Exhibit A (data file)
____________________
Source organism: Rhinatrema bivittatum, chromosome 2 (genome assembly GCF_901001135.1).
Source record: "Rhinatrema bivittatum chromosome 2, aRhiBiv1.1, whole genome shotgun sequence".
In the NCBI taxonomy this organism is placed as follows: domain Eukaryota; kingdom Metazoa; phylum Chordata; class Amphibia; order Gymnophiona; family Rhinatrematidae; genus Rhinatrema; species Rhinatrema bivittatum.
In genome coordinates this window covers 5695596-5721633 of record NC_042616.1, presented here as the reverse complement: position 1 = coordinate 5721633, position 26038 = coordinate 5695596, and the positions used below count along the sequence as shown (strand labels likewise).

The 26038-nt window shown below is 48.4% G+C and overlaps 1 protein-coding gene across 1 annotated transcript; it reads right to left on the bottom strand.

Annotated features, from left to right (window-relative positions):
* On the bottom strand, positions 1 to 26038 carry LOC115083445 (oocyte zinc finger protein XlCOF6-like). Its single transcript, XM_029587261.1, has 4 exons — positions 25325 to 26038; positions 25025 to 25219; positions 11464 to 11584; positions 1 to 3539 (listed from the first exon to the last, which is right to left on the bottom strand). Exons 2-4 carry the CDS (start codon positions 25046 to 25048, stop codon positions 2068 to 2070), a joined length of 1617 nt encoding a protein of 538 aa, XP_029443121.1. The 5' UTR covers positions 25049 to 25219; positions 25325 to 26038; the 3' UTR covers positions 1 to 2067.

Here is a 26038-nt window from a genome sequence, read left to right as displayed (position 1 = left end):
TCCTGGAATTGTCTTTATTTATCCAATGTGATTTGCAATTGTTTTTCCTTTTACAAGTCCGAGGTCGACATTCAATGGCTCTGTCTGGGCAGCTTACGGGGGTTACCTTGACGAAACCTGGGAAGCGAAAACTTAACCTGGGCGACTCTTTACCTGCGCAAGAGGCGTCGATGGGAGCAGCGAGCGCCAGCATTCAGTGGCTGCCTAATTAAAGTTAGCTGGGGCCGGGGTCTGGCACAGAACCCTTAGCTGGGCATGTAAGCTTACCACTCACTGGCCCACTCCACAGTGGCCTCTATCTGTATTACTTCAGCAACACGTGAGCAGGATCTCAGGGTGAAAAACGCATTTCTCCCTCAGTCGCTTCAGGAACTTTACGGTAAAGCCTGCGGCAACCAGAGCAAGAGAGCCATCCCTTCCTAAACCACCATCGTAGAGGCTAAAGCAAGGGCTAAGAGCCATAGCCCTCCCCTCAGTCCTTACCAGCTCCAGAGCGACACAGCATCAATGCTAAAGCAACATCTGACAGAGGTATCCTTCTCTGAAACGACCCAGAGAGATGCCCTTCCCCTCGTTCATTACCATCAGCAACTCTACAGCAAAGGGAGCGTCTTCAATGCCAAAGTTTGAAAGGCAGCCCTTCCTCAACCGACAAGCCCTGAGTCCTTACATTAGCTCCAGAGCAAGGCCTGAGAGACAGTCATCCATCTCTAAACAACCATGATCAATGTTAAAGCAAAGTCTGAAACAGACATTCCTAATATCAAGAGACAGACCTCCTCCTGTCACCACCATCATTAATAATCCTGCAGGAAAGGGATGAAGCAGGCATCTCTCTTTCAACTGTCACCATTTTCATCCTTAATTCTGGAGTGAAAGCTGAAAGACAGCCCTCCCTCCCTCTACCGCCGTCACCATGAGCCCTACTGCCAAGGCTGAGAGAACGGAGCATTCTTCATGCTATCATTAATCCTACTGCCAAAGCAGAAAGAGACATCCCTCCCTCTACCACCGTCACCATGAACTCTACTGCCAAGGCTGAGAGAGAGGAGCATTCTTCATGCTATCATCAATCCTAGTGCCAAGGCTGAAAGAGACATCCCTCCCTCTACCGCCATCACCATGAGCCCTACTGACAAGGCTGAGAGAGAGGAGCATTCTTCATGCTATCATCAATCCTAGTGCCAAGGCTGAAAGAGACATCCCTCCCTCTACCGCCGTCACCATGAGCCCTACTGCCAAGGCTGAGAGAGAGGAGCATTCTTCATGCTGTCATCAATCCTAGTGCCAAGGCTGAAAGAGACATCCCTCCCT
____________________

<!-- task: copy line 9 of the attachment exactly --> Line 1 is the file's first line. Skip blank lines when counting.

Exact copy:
TCCTGGAATTGTCTTTATTTATCCAATGTGATTTGCAATTGTTTTTCCTTTTACAAGTCCGAGGTCGACATTCAATGGCTCTGTCTGGGCAGCTTACGGGGGTTACCTTGACGAAACCTGGGAAGCGAAAACTTAACCTGGGCGACTCTTTACCTGCGCAAGAGGCGTCGATGGGAGCAGCGAGCGCCAGCATTCAGTGGCTGCCTAATTAAAGTTAGCTGGGGCCGGGGTCTGGCACAGAACCCTTAGCTGGGCATGTAAGCTTACCACTCACTGGCCCACTCCACAGTGGCCTCTATCTGTATTACTTCAGCAACACGTGAGCAGGATCTCAGGGTGAAAAACGCATTTCTCCCTCAGTCGCTTCAGGAACTTTACGGTAAAGCCTGCGGCAACCAGAGCAAGAGAGCCATCCCTTCCTAAACCACCATCGTAGAGGCTAAAGCAAGGGCTAAGAGCCATAGCCCTCCCCTCAGTCCTTACCAGCTCCAGAGCGACACAGCATCAATGCTAAAGCAACATCTGACAGAGGTATCCTTCTCTGAAACGACCCAGAGAGATGCCCTTCCCCTCGTTCATTACCATCAGCAACTCTACAGCAAAGGGAGCGTCTTCAATGCCAAAGTTTGAAAGGCAGCCCTTCCTCAACCGACAAGCCCTGAGTCCTTACATTAGCTCCAGAGCAAGGCCTGAGAGACAGTCATCCATCTCTAAACAACCATGATCAATGTTAAAGCAAAGTCTGAAACAGACATTCCTAATATCAAGAGACAGACCTCCTCCTGTCACCACCATCATTAATAATCCTGCAGGAAAGGGATGAAGCAGGCATCTCTCTTTCAACTGTCACCATTTTCATCCTTAATTCTGGAGTGAAAGCTGAAAGACAGCCCTCCCTCCCTCTACCGCCGTCACCATGAGCCCTACTGCCAAGGCTGAGAGAACGGAGCATTCTTCATGCTATCATTAATCCTACTGCCAAAGCAGAAAGAGACATCCCTCCCTCTACCACCGTCACCATGAACTCTACTGCCAAGGCTGAGAGAGAGGAGCATTCTTCATGCTATCATCAATCCTAGTGCCAAGGCTGAAAGAGACATCCCTCCCTCTACCGCCATCACCATGAGCCCTACTGACAAGGCTGAGAGAGAGGAGCATTCTTCATGCTATCATCAATCCTAGTGCCAAGGCTGAAAGAGACATCCCTCCCTCTACCGCCGTCACCATGAGCCCTACTGCCAAGGCTGAGAGAGAGGAGCATTCTTCATGCTGTCATCAATCCTAGTGCCAAGGCTGAAAGAGACATCCCTCCCT